We’ve started raising pigs in addition to our cattle and have about 6 acres dedicated to rotating the pigs around in. This latest herd of feeder pigs I’m hoping go to nearly all pasture. I’ve been reading your blogs and posts for months with a lot of good info to support this. We reside in the Smoky Mountains so my pastures are probably where yours were years ago with thin, rocky, steep pastures. I’m going to assume they are not the highest quality and in time I’ll get the alfalfa and clover percentages up. My only problem is I don’t have any good source of protein like dairy products, bread or old veggies so I’m afraid I’m limited to corn and grain to supplement their diet. I’ve read that a pig will eat 4-5% of their body weight daily and 90% of it can be hay and grass. Is feeding 10% of their diet in grain probably better than not feeding any supplemental feed at all? I realize they can be on 100% pasture but with limited pasture quality I’m just not sure I can do that. Plus I don’t want to raise them forever to get them to market.
    Thanks for the great info.
    Scott

    • You can do pigs purely on pasture if you have decent pasture. They will grow more slowly since pasture is low on lysine and calories. See Pigs for some discussion and follow the links there and also on the Feed link in the tag cloud in the right side bar. There are additional sources of lysine and other important amino-acids such as pumpkins and many things you can plant in the pastures.

      I strongly suggest boosting the legumes, alfalfa and clovers. There are many varieties that thrive in different climates. Look at what other forages you can plant. We grow kale, rape, turnips, beets, sunflowers, squash and pumpkins among other things to add to the raw pasture. Apples, pears and several types of nuts are other things we have. Survey what you already have in the pastures and then what is needed to augment it.

      If you can get dairy, it offers lysine and calories. There may be other things you can find. Other good foods that are discarded that you can recycle and keep from sliding down the chaos slope.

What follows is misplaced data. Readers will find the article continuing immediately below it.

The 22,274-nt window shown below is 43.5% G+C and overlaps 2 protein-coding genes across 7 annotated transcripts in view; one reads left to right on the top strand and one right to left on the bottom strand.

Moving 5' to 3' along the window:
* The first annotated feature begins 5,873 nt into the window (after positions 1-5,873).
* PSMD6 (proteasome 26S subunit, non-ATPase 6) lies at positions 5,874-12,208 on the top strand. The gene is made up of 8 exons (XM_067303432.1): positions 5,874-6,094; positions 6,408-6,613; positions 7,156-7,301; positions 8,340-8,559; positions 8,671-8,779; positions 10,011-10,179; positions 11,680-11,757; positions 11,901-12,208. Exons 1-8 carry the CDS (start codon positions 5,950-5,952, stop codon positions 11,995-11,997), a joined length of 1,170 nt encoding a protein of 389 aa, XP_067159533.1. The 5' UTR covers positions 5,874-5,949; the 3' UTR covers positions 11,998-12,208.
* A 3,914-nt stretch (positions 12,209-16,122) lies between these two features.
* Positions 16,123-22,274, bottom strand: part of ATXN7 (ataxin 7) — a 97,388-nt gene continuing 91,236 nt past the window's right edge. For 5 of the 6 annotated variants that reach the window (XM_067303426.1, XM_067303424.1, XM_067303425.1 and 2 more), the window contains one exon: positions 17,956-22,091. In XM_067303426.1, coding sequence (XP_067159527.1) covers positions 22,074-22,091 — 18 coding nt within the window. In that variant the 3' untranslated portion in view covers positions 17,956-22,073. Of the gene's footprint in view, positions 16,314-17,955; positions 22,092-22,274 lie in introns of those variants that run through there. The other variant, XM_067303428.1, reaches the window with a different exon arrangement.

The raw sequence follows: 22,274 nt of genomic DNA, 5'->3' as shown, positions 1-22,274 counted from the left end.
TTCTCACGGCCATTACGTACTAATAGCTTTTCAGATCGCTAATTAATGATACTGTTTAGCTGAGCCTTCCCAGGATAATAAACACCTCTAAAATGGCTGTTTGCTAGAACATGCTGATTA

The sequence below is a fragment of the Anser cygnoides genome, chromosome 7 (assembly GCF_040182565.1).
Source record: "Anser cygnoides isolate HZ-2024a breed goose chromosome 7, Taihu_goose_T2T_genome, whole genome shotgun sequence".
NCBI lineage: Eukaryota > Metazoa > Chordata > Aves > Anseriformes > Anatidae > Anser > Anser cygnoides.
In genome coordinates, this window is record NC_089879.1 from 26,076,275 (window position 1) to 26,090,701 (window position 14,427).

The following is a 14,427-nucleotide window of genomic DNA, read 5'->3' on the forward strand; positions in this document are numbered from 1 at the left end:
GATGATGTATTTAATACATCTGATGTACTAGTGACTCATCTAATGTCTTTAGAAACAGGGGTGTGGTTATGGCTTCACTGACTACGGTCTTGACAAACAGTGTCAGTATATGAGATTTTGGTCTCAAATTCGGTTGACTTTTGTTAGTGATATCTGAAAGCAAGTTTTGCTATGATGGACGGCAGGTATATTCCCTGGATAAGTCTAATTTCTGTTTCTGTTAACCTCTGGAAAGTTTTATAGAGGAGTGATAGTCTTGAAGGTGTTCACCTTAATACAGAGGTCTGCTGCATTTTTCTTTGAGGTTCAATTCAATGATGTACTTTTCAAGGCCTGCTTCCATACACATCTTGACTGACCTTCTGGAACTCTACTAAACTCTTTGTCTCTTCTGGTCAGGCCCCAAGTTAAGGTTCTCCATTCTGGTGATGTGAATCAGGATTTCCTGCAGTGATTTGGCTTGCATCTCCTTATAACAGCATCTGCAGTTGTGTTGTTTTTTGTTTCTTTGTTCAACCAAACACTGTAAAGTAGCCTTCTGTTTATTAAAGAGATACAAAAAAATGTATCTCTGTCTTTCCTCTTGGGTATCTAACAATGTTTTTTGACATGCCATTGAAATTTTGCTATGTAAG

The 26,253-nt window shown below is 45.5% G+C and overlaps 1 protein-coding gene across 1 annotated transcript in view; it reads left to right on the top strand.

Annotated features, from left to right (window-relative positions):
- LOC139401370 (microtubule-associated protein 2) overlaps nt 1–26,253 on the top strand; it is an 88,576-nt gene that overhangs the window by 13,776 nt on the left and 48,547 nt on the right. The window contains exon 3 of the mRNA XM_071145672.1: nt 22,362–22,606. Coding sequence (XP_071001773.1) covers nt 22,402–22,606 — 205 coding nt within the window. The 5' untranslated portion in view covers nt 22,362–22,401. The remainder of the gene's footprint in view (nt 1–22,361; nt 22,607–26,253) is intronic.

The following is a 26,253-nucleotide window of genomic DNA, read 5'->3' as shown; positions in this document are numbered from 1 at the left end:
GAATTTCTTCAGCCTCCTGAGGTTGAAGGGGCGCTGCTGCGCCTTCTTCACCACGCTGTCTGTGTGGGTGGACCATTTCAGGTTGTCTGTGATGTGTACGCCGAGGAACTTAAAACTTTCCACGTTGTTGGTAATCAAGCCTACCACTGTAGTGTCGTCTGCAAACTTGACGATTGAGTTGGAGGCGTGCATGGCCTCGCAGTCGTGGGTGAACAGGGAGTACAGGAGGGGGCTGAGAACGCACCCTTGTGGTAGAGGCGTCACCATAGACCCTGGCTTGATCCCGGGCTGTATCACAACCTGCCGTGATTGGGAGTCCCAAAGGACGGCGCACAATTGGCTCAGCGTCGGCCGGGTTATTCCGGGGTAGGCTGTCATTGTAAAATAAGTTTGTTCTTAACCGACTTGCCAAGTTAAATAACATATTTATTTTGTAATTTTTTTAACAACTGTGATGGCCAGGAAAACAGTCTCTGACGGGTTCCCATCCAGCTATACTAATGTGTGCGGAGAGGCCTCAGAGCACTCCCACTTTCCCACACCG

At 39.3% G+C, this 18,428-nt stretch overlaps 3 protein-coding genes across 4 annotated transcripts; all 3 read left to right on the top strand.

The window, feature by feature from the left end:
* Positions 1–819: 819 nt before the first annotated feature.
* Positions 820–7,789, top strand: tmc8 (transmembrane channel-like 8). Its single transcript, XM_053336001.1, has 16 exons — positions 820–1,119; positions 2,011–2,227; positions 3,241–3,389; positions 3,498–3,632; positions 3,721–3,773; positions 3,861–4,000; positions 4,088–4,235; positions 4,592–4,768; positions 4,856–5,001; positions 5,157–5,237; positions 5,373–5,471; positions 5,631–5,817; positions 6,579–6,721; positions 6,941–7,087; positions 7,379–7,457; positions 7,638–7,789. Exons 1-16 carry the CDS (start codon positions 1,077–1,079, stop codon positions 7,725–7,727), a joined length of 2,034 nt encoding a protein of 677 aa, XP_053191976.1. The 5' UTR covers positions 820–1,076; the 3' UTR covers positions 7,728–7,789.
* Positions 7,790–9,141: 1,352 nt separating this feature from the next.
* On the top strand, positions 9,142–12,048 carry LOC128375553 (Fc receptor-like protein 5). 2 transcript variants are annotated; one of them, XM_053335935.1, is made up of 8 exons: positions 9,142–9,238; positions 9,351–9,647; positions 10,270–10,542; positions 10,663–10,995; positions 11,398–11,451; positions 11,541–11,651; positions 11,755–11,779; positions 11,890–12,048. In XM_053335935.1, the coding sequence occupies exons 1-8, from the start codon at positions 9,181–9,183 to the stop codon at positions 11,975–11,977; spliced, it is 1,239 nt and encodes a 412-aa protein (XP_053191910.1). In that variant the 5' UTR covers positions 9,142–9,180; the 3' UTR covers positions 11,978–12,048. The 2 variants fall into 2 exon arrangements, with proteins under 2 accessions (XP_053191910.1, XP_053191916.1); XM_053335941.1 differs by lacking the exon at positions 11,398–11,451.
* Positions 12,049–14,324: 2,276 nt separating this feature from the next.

6. Orrin Murdoch says:

    Hi Walter,
    With Curly and Mow did you simply offer some kelp meal or soil or have to something more intensive?
    Thanks,
    Orrin

    • We didn’t have the kelp at that time. It was the observation that they got better once they had access to our soil that led me to the literature research where I found out what was going on. Tests of our soil show plenty of selenium but the hay we buy comes from down valley where there is less selenium in the soil.

  7. Linda says:

    Do you think diatomaceous earth would be a good mineral and selenium supplement?

  8. Farmerbob1 says:

    Walter, I’m curious if you ever did a more detailed study of kelp improving sow litter size?

  9. james says:

    do you know where we can but; sodium selenite or sodium selenite?

  10. Heather Stegman says:

    do pigs not self limit when it comes to considering offering free choice kelp? I was just wondering because we have it free choice in every other animal group :)
    thank you

    • No, they won’t self-limit feed soon enough so free fed kelp can kill them. Don’t offer it free fed. Pigs are sensitive to salt. Excess salt in their diet, especially if fresh water becomes temporarily limited, can kill pigs – it’s called salt sickness.